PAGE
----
How to make the most of two weeks in Japan

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If you’ve always liked the idea of a trip around Japan but need help striking the balance between travel, sightseeing and relaxation, this is the guide for you. DOSE writer Rosie spent a fortnight travelling around the country, refining the ideal itinerary to share with you…

Before you go

Buy your Japan Rail Pass online – it’s going to become your best friend on this trip. Exchanging it in any rail station once you arrive couldn’t be easier, and you can also reserve seats on the bullet trains while you’re at it.

First stop: Tokyo

Going east can be a nightmare for jetlag, so now’s the time to treat yourself to an extra-special hotel room while you acclimatise. We stayed in a Club Deluxe King room at the Prince Gallery Tokyo Kioicho, with views so stunning that we didn’t mind the fact we woke up at the crack of dawn every morning. Read the full review here.

Guests staying in Club rooms have lounge access, so if you aren’t feeling up to much sightseeing you can spend a morning in the gorgeous spa then take advantage of the divine afternoon tea buffet overlooking the amazing skyline.

Fortified by fresh matcha tea and Japanese sweets, head out in the evening to sample the nightlife in local izbashi (pubs) or even give karaoke a go, before ending the night back in the hotel’s uber-sophisticated bar where sleek bartenders will mix you some of the best cocktails in the city.

The one benefit of jet lag waking you up in the early hours is that you can visit the fish market at the best time. Pick the sushi restaurant with the longest queue, order breakfast and watch fish being auctioned off at crazy prices – all before your alarm would go off on any other day.

Spend a couple of days exploring Japan’s shopping districts, from luxury Omotesando and Ginza, to the weird and wonderful Harajuku, to the frenetic Shibuya crossing, stopping off for some respite in the calm of Yoyogi Park where the Meiji Jingu shrine is located. Then there’s Asakusa, filled with food stalls and tiny boutiques perfect for souvenir shopping, as well as the Senso-ji shrine, where you’ll find plenty of locals scuttling around in traditional dress.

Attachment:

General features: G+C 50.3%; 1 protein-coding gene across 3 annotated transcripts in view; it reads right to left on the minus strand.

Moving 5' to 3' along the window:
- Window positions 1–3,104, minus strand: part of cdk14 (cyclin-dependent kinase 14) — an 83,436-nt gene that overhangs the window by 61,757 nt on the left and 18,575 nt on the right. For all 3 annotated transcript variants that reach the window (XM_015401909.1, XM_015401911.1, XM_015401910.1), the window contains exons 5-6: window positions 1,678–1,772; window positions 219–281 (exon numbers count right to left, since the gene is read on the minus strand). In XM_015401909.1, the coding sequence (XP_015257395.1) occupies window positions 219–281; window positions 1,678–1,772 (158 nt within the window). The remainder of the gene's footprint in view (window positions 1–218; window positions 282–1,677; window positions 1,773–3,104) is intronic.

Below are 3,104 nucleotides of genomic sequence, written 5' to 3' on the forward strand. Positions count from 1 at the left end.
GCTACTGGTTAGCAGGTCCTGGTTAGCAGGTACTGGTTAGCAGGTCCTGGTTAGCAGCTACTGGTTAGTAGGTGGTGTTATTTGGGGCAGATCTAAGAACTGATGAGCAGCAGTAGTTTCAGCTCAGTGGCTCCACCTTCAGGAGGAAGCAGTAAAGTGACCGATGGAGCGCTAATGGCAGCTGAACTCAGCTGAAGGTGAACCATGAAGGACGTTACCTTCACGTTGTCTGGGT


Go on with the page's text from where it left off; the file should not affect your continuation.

Save your entry fee for Tokyo’s Skytree and head instead to the Prince Club Lounge to enjoy a glass of champagne or sake while watching the skyscrapers light up as day turns to night (cocktail hour is from 5-7pm daily).

Photo: Club Lounge, Prince Gallery Tokyo Kioicho

Second stop: Kyoto

Having whet your appetite for temples in Tokyo, take things up a notch in Kyoto, where you could spend weeks visiting the various world heritage sites, including the many red gates of the Fushimi Inari Shrine, the bamboo forests of Arashiyama leading to the tranquil gardens of Tenryu-ji temple, and the majesty of the golden pavilion, Kinkaku-ji.

Getting to Kyoto couldn’t be easier thanks to Japan’s superb bullet trains (Shinkansen), and guests staying at the Grand Prince Hotel can drop their luggage at the dedicated welcome counter at the train station to save valuable time for exploring more temples.

Make sure you spend an evening wandering through the Gion district, passing geishas walking to dinner appointments in one of the traditional wooden machiya houses, until you end up at Shinbashi Dori, a canalside street packed with charming restaurants and bars.